Pope Head: The Secret Life of Francis Bacon – Brutal Truth Decay! (Theatre Review)


Pope Head – The Secret Life of Francis Bacon

On at The Old Fitz Theatre from 24 feb to 6 March

You can grab your tickets here

It is often tempting (though less so these days) to think of ‘Reality’ as something of a surface, both concealing and transmitting unacknowledged thoughts, feelings and behaviours; not always a truth but a partial truth that can be used and depended upon as a safety net which rescues from the complexities of self-awareness that almost always stretches beyond the acknowledged real. “We don’t have bodies, we are bodies,” cry modern preachers of a certain sort of rationalism that supposedly tries to make a claim on that Real, desperate to separate it from the ephemeral effects of a messy subjectivity. To imagine you are anything more than the joint frustrations of your own hunger, exhaustion, and or sexual drive is to indulge in the worst sort of desperation for self-importance that leads to all sorts of sins; sins like the desire for a God, or worse, a spiritual peace, or even worse – Baudelaire-esque passions!

However, artists such as Francis Bacon have preempted this fashion (that has come and gone many times before) and turn it on itself, working with the Real inside the subject, that is Reality as if it is a function of human experience and that exists inside the transcendental correlation. “We don’t have bodies, we include our bodies” might be another way of looking at his remarkable ability to take a well-known image and reimagine it from another part of our essential selves. Bacon’s screaming Pope’s were his obsession because of  Diego Velázquez first vision that revealed the Pope in all his glory with a subtle and usually hidden humanity rising to a surface. Bacon obliterates the idea of a ‘surface’, instead including the screaming Pope (as well as the image of the battered nurse from Battleship Potemkin) not as an easily categorised sermon on the lies of the Church, the fallacy of spiritual leadership, or even on the church’s role in refusing his sort of sexuality. He paints it defying categorisation deliberately, as if the original painting was merely incomplete without his image. His works step forward to complete a narrative, and it is in this enormity that he finds his voice. Reality then, is not a surface, nor is it a truth, it is merely another aspect of the human condition.


To take someone who lived and worked inside and around this enormity and create a one hour performance piece, remaining true to the fact of a life but not reducing it to those facts, is the challenge Garry Roost shamelessly took on after someone in a pub told him he looks just like Francis Bacon. As the notes to the play imply, and the performance itself reveals, Roost is entirely up to the task, relating Bacon not only as a great artist, not only as a social outcast, not only as a homosexual, but as a turbulent energetic force spinning, turning and throbbing inside the chaos of what it is to be stupidly and defiantly human and alive. Francis Bacon was so much more than his body, but how gleefully he included it in his experience saying, “We are born with a scream; we come into life with a scream, and maybe love is a mosquito net between the fear of living and the fear of death.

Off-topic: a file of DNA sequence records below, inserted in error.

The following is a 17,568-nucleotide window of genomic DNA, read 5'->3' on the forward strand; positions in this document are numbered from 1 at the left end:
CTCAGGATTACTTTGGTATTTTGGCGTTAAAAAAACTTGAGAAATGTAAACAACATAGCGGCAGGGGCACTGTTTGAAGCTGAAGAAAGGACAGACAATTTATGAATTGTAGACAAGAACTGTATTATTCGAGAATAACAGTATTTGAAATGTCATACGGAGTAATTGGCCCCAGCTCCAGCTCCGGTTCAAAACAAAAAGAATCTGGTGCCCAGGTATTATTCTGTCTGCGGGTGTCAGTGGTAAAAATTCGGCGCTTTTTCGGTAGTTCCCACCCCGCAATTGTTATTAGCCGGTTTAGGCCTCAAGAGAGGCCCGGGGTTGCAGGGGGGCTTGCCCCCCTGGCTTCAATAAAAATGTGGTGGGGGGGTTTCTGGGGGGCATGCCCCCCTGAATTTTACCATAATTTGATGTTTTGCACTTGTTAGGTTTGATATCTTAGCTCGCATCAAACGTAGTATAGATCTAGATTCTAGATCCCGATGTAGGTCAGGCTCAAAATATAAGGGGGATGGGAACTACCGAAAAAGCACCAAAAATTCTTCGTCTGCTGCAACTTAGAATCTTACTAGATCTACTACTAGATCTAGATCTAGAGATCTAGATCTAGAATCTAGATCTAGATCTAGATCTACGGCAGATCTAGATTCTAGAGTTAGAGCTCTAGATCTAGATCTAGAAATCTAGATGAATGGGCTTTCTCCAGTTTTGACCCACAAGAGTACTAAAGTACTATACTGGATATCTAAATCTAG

In fact, Gerry Roost looks uncannily like Francis Bacon, and has studied his life and the few images and films we have carefully so that he embodies the artist remarkably well. Bacon is all his own contradictions, at once compelling and beautiful, equally revolting and ugly; sharp-witted and intellectually free while facile and seeking flattery. Bacon smolders with his ideas and his being, always a throbbing counterpart to his terrifying paintings that can seem more like a mirror image than a photograph. He always painted from photographs and it’s a secret fantasy of mine that he might have been too frightened of people to exist alone in a small enclosed studio with them long enough to paint them. Gerry Roost has researched, devoured and internalised Bacon, even to the point of befriending Eddie Gray, a close friend of Francis Bacon’s who subsequently agreed to write some music for the show. Pope Head – The Secret Life of Francis Bacon is a labour of intense love that neither swerves from its faithful adherence to subject, nor does it dip into a sycophantic one-eyed caricature that Bacon himself would have hated.


As a supplement to this years Mardi Gras season, Pope Head is exactly the kind of show that was missing. It has a passionate love for Bacon, while including his sexually alive bohemian nature that is in no way dressed up or disguised in contemporary sexual politics for the sake of hetro dominated theatre audiences. Roost’s energetic portrayal fills the hour and the direction by Paul Garnault sees Roost make full use of the stage as the full length triptych banners strongly evoke a fecund world of vibrant art. Pope Head – the Secret Life of Francis Bacon becomes one of the not-to-be-missed shows of the Mardi Gras season, imported for our great pleasure by THÉÂTRE EXCENTRIQUE. One gets the strong feeling from Pope Head that if we cling too much to the notion of ‘truth’ and ‘real’ there might be a great deal we are missing out on.

Highly recommended.